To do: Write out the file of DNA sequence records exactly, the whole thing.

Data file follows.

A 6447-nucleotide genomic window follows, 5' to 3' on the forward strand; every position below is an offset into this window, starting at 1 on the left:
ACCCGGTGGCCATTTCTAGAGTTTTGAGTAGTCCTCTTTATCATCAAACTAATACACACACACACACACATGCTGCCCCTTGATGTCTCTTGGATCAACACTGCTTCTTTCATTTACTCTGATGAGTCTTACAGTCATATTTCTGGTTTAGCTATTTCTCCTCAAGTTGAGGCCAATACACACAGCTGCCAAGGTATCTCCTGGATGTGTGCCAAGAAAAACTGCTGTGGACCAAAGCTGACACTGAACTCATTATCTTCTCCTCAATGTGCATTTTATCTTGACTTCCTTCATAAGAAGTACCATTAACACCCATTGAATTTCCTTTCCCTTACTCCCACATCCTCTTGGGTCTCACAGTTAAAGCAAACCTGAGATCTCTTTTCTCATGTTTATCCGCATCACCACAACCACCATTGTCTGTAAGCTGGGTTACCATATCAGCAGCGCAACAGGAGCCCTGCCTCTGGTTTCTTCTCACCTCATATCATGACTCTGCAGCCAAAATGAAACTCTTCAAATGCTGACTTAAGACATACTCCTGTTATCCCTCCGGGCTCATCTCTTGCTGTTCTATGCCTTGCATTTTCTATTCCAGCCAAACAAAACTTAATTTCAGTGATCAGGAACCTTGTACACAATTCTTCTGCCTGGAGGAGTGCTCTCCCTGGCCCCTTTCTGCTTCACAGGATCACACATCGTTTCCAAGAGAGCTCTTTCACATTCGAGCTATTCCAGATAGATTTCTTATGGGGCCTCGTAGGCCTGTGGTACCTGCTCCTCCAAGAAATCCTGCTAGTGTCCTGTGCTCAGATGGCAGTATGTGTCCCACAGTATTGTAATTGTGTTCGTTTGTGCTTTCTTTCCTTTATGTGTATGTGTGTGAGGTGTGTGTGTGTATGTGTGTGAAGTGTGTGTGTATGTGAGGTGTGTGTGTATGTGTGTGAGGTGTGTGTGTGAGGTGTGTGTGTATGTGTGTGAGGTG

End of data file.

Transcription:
A 6447-nucleotide genomic window follows, 5' to 3' on the forward strand; every position below is an offset into this window, starting at 1 on the left:
ACCCGGTGGCCATTTCTAGAGTTTTGAGTAGTCCTCTTTATCATCAAACTAATACACACACACACACACATGCTGCCCCTTGATGTCTCTTGGATCAACACTGCTTCTTTCATTTACTCTGATGAGTCTTACAGTCATATTTCTGGTTTAGCTATTTCTCCTCAAGTTGAGGCCAATACACACAGCTGCCAAGGTATCTCCTGGATGTGTGCCAAGAAAAACTGCTGTGGACCAAAGCTGACACTGAACTCATTATCTTCTCCTCAATGTGCATTTTATCTTGACTTCCTTCATAAGAAGTACCATTAACACCCATTGAATTTCCTTTCCCTTACTCCCACATCCTCTTGGGTCTCACAGTTAAAGCAAACCTGAGATCTCTTTTCTCATGTTTATCCGCATCACCACAACCACCATTGTCTGTAAGCTGGGTTACCATATCAGCAGCGCAACAGGAGCCCTGCCTCTGGTTTCTTCTCACCTCATATCATGACTCTGCAGCCAAAATGAAACTCTTCAAATGCTGACTTAAGACATACTCCTGTTATCCCTCCGGGCTCATCTCTTGCTGTTCTATGCCTTGCATTTTCTATTCCAGCCAAACAAAACTTAATTTCAGTGATCAGGAACCTTGTACACAATTCTTCTGCCTGGAGGAGTGCTCTCCCTGGCCCCTTTCTGCTTCACAGGATCACACATCGTTTCCAAGAGAGCTCTTTCACATTCGAGCTATTCCAGATAGATTTCTTATGGGGCCTCGTAGGCCTGTGGTACCTGCTCCTCCAAGAAATCCTGCTAGTGTCCTGTGCTCAGATGGCAGTATGTGTCCCACAGTATTGTAATTGTGTTCGTTTGTGCTTTCTTTCCTTTATGTGTATGTGTGTGAGGTGTGTGTGTGTATGTGTGTGAAGTGTGTGTGTATGTGAGGTGTGTGTGTATGTGTGTGAGGTGTGTGTGTGAGGTGTGTGTGTATGTGTGTGAGGTG